Sunday afternoon felt like the good ol' days we used to spend watching the Colts in the mid-2000s. Offense jumps out to big lead, Defense slowly lets other team in the game, Offense pulls it out in the end, everyone complains why they didn't win by more. In the immediate aftermath there's lots of complaining about both sides of the ball, when in reality one side completely dominated, while the other fell flat on their face. Once you take a step back and look at the game objectively, and relative to the other 31 teams, you see just how well they played.
The Colts first two drives were things of perfection, with both touchdown passes from Andrew Luck being brilliant passes, each difficult in their own way. Then it seemed like the Offense stalled out, not doing very much other than eating up some clock by running the ball (unsuccessfully). Meanwhile, the Defense had real trouble containing Terrelle Pryor, which really gives me the warm and fuzzies about defending Colin Kaepernick and Russell Wilson, who the Colts will see in the next three weeks. Everything, however, is under control with Luck under center.
For the 8th time in 17 regular season games, Luck led the Colts on a game-winning drive, this time going 11 plays, 80 yards in 5:49, capped off by a 19 yard run by Luck himself. According to Elias, only one other QB in the last 25 years had a game-winning TD run longer than Luck's run Sunday...Tim Tebow back in 2011 against the Jets. Luck also became the first QB to win his first seven games decided by four points or fewer, beating out guys like Daryle Lamonica, Mike Tomczak, Tom Brady (of course), John Skelton (really?), and Tebow (winner). The law of averages says those numbers will begin to come back to .500 at some point. Let's hope it doesn't happen for a long time.
Just how well did the Colts play on Sunday? Let's look at the stats and find out:
Non-Adjusted Stats for Week 1:
|Statistic||Offense||Rank||Defense||Rank||Off/Def Above||Off/Def Below||Record|
|Orange Zone Eff||100.0%||1||57.1%||12||N||N||3-2|
|Avg Start Pos||18.8||30||28.5||19||N||N||8-0|
|3 and Outs||2||5||1||29||N||N||9-1|
|Penalty Yds / Play||0.585||6||0.810||22||N||N||3-4|
|Ranking - Week (32)||1||29||11|
|Ranking - Season (32)||1||29||11|
- Obviously with only one game we can't adjust anything yet, but using last year's adjustments, the Colts still had the #1 Offense Sunday. Clearly they played really well.
- What specifically did the Colts Offense do well? They were the best team in Drive Success Rate, First Downs per drive, Orange Zone Efficiency and Red Zone Efficiency. The Orange Zone (inside 35 yard line) had four other team be perfect as well, including the Broncos who scored TDs all six times they got inside the Ravens 35. That's insane.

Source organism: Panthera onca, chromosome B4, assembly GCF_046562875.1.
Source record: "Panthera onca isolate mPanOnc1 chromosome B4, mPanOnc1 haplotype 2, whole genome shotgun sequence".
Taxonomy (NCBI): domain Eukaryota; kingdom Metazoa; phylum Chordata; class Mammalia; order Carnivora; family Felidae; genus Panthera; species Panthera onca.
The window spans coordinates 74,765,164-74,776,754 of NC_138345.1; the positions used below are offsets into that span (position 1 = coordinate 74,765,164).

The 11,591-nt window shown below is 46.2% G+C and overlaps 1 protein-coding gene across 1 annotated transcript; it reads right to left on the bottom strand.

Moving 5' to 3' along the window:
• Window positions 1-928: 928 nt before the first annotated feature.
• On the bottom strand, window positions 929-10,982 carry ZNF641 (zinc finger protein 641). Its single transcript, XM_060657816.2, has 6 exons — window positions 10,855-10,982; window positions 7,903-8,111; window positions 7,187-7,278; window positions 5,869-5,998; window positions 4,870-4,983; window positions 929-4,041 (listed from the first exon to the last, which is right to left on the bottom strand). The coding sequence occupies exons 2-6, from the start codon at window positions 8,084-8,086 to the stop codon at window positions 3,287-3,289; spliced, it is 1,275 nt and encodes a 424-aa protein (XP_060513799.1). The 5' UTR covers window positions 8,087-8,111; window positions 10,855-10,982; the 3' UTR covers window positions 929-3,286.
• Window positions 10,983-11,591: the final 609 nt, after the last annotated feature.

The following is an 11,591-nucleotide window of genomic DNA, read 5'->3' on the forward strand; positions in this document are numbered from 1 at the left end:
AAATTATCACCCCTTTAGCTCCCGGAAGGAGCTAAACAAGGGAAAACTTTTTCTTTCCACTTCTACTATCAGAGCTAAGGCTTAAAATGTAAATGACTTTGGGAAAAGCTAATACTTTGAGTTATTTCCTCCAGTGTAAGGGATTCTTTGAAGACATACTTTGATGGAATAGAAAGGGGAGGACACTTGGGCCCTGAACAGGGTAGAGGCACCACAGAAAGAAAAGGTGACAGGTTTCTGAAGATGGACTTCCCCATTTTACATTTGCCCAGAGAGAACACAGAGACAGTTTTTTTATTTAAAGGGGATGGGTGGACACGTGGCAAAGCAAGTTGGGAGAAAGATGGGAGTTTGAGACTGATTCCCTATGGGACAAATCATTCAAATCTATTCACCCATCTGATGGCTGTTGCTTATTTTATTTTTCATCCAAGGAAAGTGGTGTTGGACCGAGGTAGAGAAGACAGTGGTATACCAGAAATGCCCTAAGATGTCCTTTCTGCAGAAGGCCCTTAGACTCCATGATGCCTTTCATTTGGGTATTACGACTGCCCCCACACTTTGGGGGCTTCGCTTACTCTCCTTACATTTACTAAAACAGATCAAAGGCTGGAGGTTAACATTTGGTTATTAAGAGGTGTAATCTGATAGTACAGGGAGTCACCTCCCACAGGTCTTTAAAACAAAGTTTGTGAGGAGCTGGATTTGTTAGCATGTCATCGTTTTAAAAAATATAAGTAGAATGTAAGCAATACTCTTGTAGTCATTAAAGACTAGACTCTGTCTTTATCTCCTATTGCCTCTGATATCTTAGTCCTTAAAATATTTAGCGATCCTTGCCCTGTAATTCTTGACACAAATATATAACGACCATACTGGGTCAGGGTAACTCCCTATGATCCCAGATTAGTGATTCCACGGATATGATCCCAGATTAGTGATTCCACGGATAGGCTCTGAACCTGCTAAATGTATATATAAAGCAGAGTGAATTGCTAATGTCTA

- The passing number could be a bit better, but it was more a function of throwing shorter/quicker passes rather than it being from incompletions or turnovers. You can see that by the number for Yards/Play, which only ranked 17th. There just wasn't many shots down the field, which is why it was "only" 8th. Air it out a bit Pep!
- The Colts had awful starting field position all day. Stop me if you've heard this before.
- The two RB stats are telling as well. When you just look at Yards per Carry the number looks really good (4.88). This includes the scrambles by Luck, including the GW touchdown. But when you focus just on the RBs, and their success rate on each play, it was a dismal 31.8%, 23rd in the league. Now, personally I could care less what that value is, as I don't think it's critical to win in the NFL. The problems start to occur when the coaching staff believes the opposite is true and wastes play after play running into the line for "three yards and a cloud of dust." The Colts are good at passing, and passing leads to wins. Pass the ball.
- I'll start with the good for the Defense. They defended the pass well all day, intercepting Pryor twice in the Red Zone, including Antoine Bethea's game-clincher. With how bad the rest of the phases were, I'm really hopeful that they can defend the pass well. If they can do that, the Colts will be fine. Because of the two RZ turnovers we see that efficiency was good as well, both in the Red and Orange Zones.
- The bad on Defense starts with the inability to get the Raiders off the field, as pretty much every drive-related stat the Colts are in the bottom 4 of the league. The Raider only had 8 drives on Sunday (Colts had just 7 if you don't count the kneel down at the end), while the Broncos had 15. If the Colts offense is really going to be this good, the Defense has to get them the ball more often. They must get teams off the field.
- They also couldn't stop the run, especially Pryor, but their RB Success Rate was the worst in the league. Again, it's hard to tell whether the Raiders may actually be really good at rushing or the Colts are just really bad at stopping it, but I'm going to lean towards the latter for now, as the Raiders stunk running the ball last year, and that was one thing the Colts actually did well defensively last year.
One thing to note about all these numbers is that when they get adjusted in a few weeks we'll get a truer sense as to how they played Sunday. There's a good chance the Offense may fall back a bit, and we all hope the Raider Offense is improved over a year ago and Sunday was not just a dreadful showing. In subsequent weeks I'll also have the adjusted numbers so we can compare teams better. I'll show both the season totals as well as a week-to-week comparison, so at a high level you can see how the Offense/Defense moves up and down based on more data.